Sunday, December 15, 2013

The Mighty Crusaders-Rick, Jerry, Paul and Vic-1966


From the "So bad it's GREAT" department, here's one of the worst but most enjoyable comic book stories of the sixties...by request yet! When Simon and Kirby crated the Fly in 1959 for Archie, the Black Hood hadn't really been gone all that long but the other MLJ heroes were all in the distant past.  The Black Hood soon joined the Fly and Fly-Girl for a few adventures, though, as did a very modernized version of the Comet, the first super hero ever to die in comics. Supposedly. Within a few years they had formed a super hero team alongside the son of the original Shield--The Mighty Crusaders! With DC having such success with their Golden Age revivals, writer Jerry Siegel (along with Rich Goldwater, Vic Gorelick and artist Paul Reinman) decided to go all out and revive 90% of the MLJ heroes...in one tightly squeezed story! Now the Hangman and the Wizard had already been revived...but as villains! So they were the villains here in TOO MANY SUPER HEROES! An accurate title if ever there was one! Still, much fun if you know the characters, many of whose Golden Age adventures we've already presented here at 4CS.
























5 comments:

  1. I have never got past the "so bad..." to the "good" part on the Mighty heroes. I hated them when they came out and while I am more tolerant of them (realizing this was a bunch of old guys without a clue trying to be hip), I just can't embrace them. Even though Siegel gave us the all-time oddest super (villain) power: "Thunderbolts crashing from my nostrils!"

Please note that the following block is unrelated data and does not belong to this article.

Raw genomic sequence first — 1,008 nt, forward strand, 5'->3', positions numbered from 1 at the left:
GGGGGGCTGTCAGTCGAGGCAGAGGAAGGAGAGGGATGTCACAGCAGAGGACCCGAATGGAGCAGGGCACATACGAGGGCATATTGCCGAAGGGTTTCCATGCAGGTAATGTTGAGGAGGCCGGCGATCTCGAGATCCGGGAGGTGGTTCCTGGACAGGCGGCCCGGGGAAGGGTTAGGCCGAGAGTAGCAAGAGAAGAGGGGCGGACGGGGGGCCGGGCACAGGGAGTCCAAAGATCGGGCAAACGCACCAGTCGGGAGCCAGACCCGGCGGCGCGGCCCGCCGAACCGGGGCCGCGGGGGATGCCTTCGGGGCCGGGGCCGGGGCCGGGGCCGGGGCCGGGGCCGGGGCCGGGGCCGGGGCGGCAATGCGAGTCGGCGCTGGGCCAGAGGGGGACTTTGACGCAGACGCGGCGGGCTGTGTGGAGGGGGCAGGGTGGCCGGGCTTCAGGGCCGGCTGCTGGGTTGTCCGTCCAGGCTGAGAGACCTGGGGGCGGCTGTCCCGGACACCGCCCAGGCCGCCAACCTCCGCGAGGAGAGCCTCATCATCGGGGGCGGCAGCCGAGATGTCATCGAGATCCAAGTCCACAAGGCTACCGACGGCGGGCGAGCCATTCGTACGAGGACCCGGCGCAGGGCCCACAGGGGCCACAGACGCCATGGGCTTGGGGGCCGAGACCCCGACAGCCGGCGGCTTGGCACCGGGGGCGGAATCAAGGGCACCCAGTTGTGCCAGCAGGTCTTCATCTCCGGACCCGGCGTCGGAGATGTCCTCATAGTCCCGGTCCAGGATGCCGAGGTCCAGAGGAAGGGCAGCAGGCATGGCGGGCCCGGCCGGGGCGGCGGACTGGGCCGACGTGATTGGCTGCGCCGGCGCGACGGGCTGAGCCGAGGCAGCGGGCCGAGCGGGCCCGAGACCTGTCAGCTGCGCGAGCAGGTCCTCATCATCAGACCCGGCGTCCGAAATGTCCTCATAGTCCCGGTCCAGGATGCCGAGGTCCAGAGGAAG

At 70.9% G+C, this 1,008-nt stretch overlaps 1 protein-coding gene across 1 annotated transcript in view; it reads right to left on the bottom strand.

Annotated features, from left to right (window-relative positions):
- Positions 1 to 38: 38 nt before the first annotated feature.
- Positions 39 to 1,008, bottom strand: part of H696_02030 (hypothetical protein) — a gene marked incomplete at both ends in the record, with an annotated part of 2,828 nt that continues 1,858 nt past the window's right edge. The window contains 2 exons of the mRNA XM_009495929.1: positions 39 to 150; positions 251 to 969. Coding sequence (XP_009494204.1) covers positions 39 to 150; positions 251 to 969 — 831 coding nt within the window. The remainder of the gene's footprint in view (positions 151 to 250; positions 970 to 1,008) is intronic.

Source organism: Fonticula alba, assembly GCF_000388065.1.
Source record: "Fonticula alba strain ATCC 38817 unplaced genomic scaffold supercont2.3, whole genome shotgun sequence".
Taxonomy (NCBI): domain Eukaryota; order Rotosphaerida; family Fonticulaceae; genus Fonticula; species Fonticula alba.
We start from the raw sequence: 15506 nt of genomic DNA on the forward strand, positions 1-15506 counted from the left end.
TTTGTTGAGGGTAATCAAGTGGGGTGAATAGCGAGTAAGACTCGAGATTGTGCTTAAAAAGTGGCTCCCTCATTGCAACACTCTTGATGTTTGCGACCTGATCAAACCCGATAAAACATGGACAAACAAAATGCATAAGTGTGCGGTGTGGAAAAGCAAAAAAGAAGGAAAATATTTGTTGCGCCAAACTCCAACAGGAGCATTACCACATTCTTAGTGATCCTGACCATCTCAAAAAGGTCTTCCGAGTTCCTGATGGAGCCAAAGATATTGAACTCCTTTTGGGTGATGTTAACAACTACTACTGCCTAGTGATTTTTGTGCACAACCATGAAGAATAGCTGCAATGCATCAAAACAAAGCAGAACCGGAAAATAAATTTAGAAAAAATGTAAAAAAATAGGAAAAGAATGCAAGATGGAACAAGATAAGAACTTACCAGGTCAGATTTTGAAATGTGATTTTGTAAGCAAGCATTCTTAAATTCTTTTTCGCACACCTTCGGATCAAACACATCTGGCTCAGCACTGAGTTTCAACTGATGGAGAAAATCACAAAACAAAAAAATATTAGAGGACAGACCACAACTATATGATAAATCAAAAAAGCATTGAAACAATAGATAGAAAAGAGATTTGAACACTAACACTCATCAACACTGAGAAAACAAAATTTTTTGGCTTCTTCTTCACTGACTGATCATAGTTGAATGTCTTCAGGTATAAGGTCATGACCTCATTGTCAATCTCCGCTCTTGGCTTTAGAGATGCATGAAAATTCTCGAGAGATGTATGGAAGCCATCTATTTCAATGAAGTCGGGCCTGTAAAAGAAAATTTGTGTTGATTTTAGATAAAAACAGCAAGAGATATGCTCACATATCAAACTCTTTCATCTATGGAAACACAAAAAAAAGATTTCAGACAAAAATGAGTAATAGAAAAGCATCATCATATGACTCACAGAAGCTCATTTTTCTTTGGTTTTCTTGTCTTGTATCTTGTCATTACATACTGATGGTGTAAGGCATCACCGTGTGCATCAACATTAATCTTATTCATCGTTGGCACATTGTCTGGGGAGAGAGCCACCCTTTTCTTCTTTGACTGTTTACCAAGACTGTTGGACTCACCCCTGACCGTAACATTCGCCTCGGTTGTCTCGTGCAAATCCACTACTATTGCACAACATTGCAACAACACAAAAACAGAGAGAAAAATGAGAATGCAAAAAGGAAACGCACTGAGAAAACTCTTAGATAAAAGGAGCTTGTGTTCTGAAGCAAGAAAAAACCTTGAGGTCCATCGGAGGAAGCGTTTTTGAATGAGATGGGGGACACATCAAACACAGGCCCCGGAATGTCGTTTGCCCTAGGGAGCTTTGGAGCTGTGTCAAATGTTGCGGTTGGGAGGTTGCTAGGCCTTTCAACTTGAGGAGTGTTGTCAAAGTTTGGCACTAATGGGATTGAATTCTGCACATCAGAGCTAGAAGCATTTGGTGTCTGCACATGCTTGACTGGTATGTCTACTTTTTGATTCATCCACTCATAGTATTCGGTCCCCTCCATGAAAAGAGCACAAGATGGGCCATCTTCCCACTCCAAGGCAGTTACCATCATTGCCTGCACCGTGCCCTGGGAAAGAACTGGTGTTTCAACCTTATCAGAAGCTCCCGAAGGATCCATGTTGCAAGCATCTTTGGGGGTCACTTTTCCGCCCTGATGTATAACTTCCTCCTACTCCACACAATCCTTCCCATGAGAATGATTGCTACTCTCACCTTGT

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  2. I am so very very sorry for asking to be inflicted with that :)

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  3. It is a train wreck. I love the Mighty Crusaders, but I think what I love about them more than the way they were is the way they could have been. It was the unknown aspect I found alluring.

    I had very little exposure to them in the day. I owned the only copy of the only Archie hero comic that I ever saw. That was the first issue of the MC. My mother bought it for me on the spur of the moment becuase the train stopped someplace like Alabama as we journeyed from Dallas to Atlanta. I never saw them in Dallas, no idea who they were. I was drawn to the idea of a new group and company that was neither Marvel nor DC. I was totally oblivious to the fact that the writers could not understand the distinction between petty bickering and characterization.

    I still love the Crusaders I wish I could see them as I imagine they might be. Yet all comics are like this in a sense. I love the JSA, there were a lot more examples of much greater quality of JSA than there were examples of Mighty Crusader quality, yet I still feel DC never used the JSA properly. I never got enough of what I loved about them, the team ups, the old guys coming back, the allure of the unknown, the idea of a past I've never heard of. The way the were in the silver age, Black Canary's stockings. You know.

    I love all the comics, and most especially JSA, JLA, and LSH yet what I love the most about them is what they could be not what they are (certainly not) or even totally what they were. It's what they suggest that I like the most. More true of the Mighty Crusaders.

    It's so rare to see any team story on the Net I'm glad you put this up. thanks, Book Steve.

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  4. These comics creators who had grown up in the Depression and WW2, trying to be "hip" to trends of the mid-late '60s, were rather like the old guy who puts on a leisure suit and a bad rug and tries to pick up young women.
    DC and Marvel were just as guilty (viz: Snapper Carr, Rick Jones), but what makes the "Mighty Comics" egregiously bad was their attempt to emulate Stan Lee's carny-barker hyperbole, and failing even at that.

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